Remicade and Humira Linked to Cancers
Vioxx made national headlines again in May with the news that incidents of cardiovascular problems begin much earlier than had previously been reported. But another study was also published in May in the Journal of the American Medical Association which did not receive the same news attention, but gave me cause for alarm. Researchers found that patients taking Humira and Remicade are three times as likely as people taking placebos to develop several forms of tumors and twice as likely to develop serious infections like pneumonia.
The new research expanded on prior studies which focused mainly on lymphoma. This study found that these two drugs also increase the risk of developing skin, gastrointestinal, breast and lung cancer as well as increasing the risk of developing serious infections. The study also found that risk increases as the dosage of the drug increases, so patients on high doses (eg. 40 mg of Humira once every two weeks) have a greater risk of developing tumors than patients on low doses.
Researchers analyzed data from 9 prior studies comparing Humira and Remicade to placebo. Of the 3, 493 patients who received at least one dose of either drug, 29 developed cancer. Of the 1, 512 who received placebo, only 3 developed cancer. 126 people who had taken either drug had a serious infection, while only 26 who had taken placebos.
The researchers pointed out that the overall risk of developing cancer or an infection is still very small and the risk may depend greatly on an individual level. For example, older, sicker people who have taken the drugs for several years probably have the greatest risk. The researchers also noted benefits of the drugs including improved flexibility, decreases in pain and disability and a general increase in life expectancy. However, the researchers stated that initial application of doses that are lower than those currently licensed might improve the ratio of risk to benefits. They also suggested that further research should evaluate the use of anti-TNF antibodies only as induction therapy.
The study alarms me, because I began taking Humira last September. I had been taking a combination of Celebrex and Placquenil for years and they did not seem to be having much effect anymore. Since September, I have taken a 40mg shot of Humira every other week along with my usual Celebrex and in general I have felt better. What I didn’t know was that 40 mg is considered, at least by these researchers to be a high dose. As far as I’m concerned, the pre-filled syringes show up at my door and I take them as scheduled, and I feel better. My doctor had downplayed the side effects like tumors. When I first began taking it, she had told me to call her if I felt ill or got a fever. She said the spot rashes at the injection site were normal and to use Cortaid on them. Eventually I stopped developing the rashes anyway, as my body got used to the drug. Since it’s an immuno-suppressant, I dutifully got my flu shot in the fall (I get one every year anyway).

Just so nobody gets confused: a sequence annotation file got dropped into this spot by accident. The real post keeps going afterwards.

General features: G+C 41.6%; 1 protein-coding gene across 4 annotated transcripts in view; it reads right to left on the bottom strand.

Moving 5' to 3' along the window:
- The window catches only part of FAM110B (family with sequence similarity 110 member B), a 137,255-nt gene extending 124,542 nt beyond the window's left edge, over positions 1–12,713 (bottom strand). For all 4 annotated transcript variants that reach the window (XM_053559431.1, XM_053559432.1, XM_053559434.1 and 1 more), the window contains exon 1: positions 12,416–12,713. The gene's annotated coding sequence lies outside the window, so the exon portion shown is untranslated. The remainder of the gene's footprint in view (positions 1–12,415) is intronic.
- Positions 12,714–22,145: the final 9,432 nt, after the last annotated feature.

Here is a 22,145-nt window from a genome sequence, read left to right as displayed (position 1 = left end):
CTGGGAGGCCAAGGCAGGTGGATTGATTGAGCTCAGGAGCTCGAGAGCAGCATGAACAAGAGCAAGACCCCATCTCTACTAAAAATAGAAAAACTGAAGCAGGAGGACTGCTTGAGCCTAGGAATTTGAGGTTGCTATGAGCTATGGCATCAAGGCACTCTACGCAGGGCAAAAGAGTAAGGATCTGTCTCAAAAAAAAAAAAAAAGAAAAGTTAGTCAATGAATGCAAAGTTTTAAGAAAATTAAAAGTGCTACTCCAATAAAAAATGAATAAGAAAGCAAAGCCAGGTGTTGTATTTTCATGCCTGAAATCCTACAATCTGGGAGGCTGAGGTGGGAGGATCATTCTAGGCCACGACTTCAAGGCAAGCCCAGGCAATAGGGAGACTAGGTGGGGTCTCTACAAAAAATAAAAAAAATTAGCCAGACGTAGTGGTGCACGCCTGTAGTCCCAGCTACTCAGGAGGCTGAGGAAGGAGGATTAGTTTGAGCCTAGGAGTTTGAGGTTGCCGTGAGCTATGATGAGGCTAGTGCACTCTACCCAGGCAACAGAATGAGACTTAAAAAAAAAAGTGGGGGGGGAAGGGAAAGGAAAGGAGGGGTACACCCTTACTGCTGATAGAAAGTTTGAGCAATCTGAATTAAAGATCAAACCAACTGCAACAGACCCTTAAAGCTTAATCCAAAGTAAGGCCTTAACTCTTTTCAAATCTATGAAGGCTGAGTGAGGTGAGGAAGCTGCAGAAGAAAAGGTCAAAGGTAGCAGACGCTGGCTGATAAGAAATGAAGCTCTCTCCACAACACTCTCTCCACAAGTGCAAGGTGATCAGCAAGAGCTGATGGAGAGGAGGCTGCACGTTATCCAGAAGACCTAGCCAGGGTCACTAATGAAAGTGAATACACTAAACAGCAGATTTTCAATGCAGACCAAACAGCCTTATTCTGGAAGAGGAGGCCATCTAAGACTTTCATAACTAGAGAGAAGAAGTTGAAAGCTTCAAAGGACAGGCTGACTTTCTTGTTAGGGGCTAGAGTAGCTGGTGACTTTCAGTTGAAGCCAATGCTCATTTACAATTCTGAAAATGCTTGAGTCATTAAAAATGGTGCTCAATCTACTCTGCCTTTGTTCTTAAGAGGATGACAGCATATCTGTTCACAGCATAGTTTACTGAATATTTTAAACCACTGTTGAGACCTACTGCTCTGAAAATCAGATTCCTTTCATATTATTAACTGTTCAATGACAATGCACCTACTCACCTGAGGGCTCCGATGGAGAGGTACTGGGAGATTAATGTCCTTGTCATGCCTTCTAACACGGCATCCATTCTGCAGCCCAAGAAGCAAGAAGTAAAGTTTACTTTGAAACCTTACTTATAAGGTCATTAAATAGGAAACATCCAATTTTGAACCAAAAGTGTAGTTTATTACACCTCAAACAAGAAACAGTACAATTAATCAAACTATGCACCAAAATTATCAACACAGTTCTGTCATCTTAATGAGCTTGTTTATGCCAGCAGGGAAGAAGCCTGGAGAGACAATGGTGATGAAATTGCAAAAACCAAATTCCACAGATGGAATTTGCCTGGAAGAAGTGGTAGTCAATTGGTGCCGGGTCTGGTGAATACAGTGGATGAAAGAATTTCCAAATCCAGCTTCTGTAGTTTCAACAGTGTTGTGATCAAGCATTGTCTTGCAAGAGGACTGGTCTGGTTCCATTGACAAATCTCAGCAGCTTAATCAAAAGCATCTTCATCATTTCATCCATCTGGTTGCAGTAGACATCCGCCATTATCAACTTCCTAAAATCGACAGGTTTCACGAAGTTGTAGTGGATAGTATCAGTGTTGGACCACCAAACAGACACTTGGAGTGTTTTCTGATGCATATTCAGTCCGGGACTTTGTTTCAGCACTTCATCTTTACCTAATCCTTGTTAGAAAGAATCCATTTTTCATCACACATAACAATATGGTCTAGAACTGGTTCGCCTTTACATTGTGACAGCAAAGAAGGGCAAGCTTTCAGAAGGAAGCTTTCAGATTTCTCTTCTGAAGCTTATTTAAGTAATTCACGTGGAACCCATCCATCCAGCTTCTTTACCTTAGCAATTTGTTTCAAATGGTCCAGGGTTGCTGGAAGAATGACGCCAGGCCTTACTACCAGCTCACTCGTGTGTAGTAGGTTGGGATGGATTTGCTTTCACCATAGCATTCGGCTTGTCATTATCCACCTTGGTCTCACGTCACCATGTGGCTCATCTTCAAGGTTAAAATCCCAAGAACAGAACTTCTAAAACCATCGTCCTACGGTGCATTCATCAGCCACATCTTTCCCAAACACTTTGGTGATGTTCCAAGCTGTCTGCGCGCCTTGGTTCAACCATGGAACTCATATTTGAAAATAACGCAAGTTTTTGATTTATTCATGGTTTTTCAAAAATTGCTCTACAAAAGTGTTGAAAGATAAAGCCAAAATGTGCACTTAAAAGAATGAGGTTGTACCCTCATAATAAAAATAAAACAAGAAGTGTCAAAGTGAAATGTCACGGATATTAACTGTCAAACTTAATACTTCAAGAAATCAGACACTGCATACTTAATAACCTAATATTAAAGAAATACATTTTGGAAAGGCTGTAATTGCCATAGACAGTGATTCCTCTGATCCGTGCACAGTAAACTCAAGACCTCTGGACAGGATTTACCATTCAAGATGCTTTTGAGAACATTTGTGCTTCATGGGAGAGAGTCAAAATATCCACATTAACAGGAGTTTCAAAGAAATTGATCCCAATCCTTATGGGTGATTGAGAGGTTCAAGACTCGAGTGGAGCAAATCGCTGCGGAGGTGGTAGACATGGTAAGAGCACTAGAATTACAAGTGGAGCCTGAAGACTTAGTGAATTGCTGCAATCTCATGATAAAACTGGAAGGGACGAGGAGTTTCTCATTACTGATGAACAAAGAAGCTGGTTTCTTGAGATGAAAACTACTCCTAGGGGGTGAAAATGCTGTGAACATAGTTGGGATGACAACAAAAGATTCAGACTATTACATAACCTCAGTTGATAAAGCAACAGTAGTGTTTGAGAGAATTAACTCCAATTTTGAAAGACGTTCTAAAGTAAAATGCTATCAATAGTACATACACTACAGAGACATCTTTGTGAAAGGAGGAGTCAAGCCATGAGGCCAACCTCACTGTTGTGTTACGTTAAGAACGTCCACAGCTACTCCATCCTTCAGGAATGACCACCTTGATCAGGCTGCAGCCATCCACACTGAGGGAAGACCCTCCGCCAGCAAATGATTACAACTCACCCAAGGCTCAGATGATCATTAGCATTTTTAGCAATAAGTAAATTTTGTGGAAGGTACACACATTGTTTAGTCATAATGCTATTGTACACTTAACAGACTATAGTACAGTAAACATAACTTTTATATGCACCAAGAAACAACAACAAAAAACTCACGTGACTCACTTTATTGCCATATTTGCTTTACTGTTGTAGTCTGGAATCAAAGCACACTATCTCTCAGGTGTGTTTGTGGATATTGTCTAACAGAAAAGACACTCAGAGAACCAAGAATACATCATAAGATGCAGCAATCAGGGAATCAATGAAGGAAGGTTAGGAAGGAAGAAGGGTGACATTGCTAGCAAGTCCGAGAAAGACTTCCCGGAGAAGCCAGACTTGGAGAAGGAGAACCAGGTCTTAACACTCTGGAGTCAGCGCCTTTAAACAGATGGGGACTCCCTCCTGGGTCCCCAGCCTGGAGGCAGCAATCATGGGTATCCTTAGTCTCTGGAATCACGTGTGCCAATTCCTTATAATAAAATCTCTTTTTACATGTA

But she never said anything about breast and lung cancer. Researchers are always quick to point out that older, sicker people are more likely to develop infections, heart problems and other side effects. That’s what my doctor told me when I questioned whether I should continue taking the 400 mg of Celebrex a day that I have been taking more than 5 years. But does anyone really study the long-term effects on younger people? The JAMA researchers studied patients over a specific period of time. I wonder how many of the study participants have developed or will develop tumors two years or five years after the study. I hope that future research will be done to follow-up with these patients to look at the number of tumors over an extended period of time and whether patients have recurrences of tumors and infections.
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Christine Miller wrote about rheumatoid arthritis as a Patient Expert for HealthCentral. She was diagnosed at 16 months old with polyarticular juvenile rheumatoid arthritis and has gone through the ebbs and flows of disease activity — many medications, much time spent in physical and occupational therapy, surgeries, and periods of relative remission.